Under what circumstances does f/22 cause diffraction?
Pretty much all of them. All apertures cause diffraction due to the interaction of the wave nature of light with the edges of the aperture.
But the real question is, "When does f/22 cause noticeable diffraction?"
The aperture at which diffraction is first detectable at the pixel level is the point we define as the Diffraction Limited Aperture, or DLA.
On digital cameras the Diffraction Limited Aperture (DLA) is determined by the size of the sensor's pixels.
This is because it is related to the size of the circle of confusion for a given aperture. With a digital sensor the DLA is the aperture at which the size of the circle of confusion becomes larger than the sensor pixels and begins to visibly affect image sharpness at the pixel level. Diffraction at the DLA is barely visible when viewed at 100% (1 image pixel = 1 display pixel) on a display with pixels large enough for the viewer to resolve individual pixels. As sensor pixel density increases, each pixel gets smaller and the DLA moves to a lower f-number.
DLA does not mean that narrower apertures should not be used.
It is where image sharpness begins to be compromised for increased DOF. Higher resolution sensors generally continue to deliver more detail well beyond the DLA than lower resolution sensors until the "Diffraction Cutoff Frequency" is reached (a much narrower aperture). The progression from sharp to soft is not an abrupt one.
DLA can vary greatly from one camera to the next. Among Canon's current lineup the highest DLA is f/10.6 for the 1D X Mark III and R6 Mark II, both with 20MP on a full frame (36X24mm) sensor and ≈6.6µm pixel pitch. The lowest DLA in Canon land is currently f/5.2 for the 32.5MP APS-C R7 and M6 Mark II with pixel pitch of 3.2µm. Your OM-D EM-1 Mark III has a 20.4MP Micro Four-Thirds sensor with pixel pitch of 3.32µm. That puts the DLA for your camera at around f/5.3.
What happens when you select an aperture beyond the DLA?
At the DLA diffraction begins to negatively affect sharpness at the absolute point of focus. Diffraction at the DLA is barely visible when viewed at 100% (1 image pixel = 1 screen pixel) on a display with pixels large enough to be at the threshold of the viewer's eyes ability to resolve.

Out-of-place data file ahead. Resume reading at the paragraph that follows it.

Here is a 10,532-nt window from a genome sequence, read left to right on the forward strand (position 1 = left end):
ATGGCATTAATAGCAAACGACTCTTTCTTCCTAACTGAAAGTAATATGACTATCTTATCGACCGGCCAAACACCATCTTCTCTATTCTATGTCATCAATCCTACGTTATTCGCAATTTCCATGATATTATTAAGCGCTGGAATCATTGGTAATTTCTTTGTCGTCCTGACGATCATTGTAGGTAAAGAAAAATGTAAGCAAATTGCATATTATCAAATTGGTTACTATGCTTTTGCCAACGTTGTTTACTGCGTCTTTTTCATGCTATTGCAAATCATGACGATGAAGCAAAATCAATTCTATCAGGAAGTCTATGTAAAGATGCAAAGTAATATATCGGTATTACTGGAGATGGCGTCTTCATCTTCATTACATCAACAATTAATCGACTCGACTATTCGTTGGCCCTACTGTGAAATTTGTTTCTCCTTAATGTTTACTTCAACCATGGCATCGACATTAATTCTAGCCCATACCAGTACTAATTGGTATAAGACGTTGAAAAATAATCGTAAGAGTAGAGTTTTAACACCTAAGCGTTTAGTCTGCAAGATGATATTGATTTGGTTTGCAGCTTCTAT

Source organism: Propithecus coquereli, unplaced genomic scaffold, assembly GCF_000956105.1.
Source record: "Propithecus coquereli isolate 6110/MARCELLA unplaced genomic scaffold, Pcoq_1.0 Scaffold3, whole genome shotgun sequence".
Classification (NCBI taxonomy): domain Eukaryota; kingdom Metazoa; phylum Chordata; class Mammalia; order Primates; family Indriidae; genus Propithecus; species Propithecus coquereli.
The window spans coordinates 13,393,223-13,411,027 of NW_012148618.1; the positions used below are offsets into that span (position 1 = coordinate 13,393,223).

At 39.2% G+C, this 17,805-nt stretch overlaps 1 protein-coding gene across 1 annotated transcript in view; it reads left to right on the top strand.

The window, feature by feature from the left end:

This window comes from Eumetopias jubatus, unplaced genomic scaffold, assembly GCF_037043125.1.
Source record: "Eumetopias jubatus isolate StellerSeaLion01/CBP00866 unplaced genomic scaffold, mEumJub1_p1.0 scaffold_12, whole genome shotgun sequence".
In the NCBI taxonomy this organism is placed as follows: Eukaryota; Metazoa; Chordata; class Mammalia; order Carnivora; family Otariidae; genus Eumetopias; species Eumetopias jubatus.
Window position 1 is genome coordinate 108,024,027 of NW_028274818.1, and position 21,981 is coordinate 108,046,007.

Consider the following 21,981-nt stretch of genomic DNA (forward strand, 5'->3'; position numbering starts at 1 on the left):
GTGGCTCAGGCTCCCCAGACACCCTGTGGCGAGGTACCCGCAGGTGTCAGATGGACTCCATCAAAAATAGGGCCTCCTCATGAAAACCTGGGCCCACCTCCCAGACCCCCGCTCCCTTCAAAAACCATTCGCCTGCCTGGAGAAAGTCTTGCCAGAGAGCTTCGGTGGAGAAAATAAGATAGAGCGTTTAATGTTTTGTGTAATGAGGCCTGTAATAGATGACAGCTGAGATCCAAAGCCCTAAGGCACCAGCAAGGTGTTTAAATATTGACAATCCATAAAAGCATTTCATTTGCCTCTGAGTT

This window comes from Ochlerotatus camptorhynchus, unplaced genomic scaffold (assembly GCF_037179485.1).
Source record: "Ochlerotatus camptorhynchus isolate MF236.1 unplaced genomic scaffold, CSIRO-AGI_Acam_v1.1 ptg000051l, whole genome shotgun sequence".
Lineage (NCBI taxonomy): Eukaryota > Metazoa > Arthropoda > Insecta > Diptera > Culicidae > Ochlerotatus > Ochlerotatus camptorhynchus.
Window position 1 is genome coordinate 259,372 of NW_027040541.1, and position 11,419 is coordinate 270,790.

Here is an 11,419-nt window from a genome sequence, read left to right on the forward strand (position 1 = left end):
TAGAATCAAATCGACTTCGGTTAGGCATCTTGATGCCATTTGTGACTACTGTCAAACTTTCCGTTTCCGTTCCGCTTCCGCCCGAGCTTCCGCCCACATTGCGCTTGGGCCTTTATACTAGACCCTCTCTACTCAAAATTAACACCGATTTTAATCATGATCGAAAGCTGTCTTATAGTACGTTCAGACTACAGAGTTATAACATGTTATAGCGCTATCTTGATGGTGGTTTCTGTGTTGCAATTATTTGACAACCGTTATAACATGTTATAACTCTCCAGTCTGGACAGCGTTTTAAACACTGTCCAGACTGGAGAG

In exchange the narrower aperture increases the depth of field that is in nominal focus on either side of the absolute point of focus. There are techniques that allow you to maximize depth of field using the widest aperture possible. Learning how to calculate hyper-focal distance (or carrying a chart for each focal length you use) allows you to place the point of focus as close to the camera as possible while allowing for everything beyond that point all the way to infinity to remain acceptably in focus. At close distances and wide apertures the depth of field is about equally in front of and behind the point of focus. As the subject distance increases and/or the aperture narrows, a larger and larger percentage of the DOF is behind the point of focus. Here is a link to a DOF calculator you can use to illustrate this.
When does using f/22 become a noticeable issue?
- On a camera with larger pixels it will be less of an issue than on a camera with more pixels crammed onto a smaller sensor.
- If the resulting image is going to be sized for web viewing at relatively low dpi and high compression it won't be much, if any of a factor.
- If the image is printed at relatively small sizes it won't be very much of an issue.
- If, on the other hand, the image is going to be used for a high resolution large sized print or cropped heavily when displayed on a monitor it will become much more of an issue.
- If you're pixel peeping at 100% while holding a magnifying glass above the screen, it will be an extreme issue.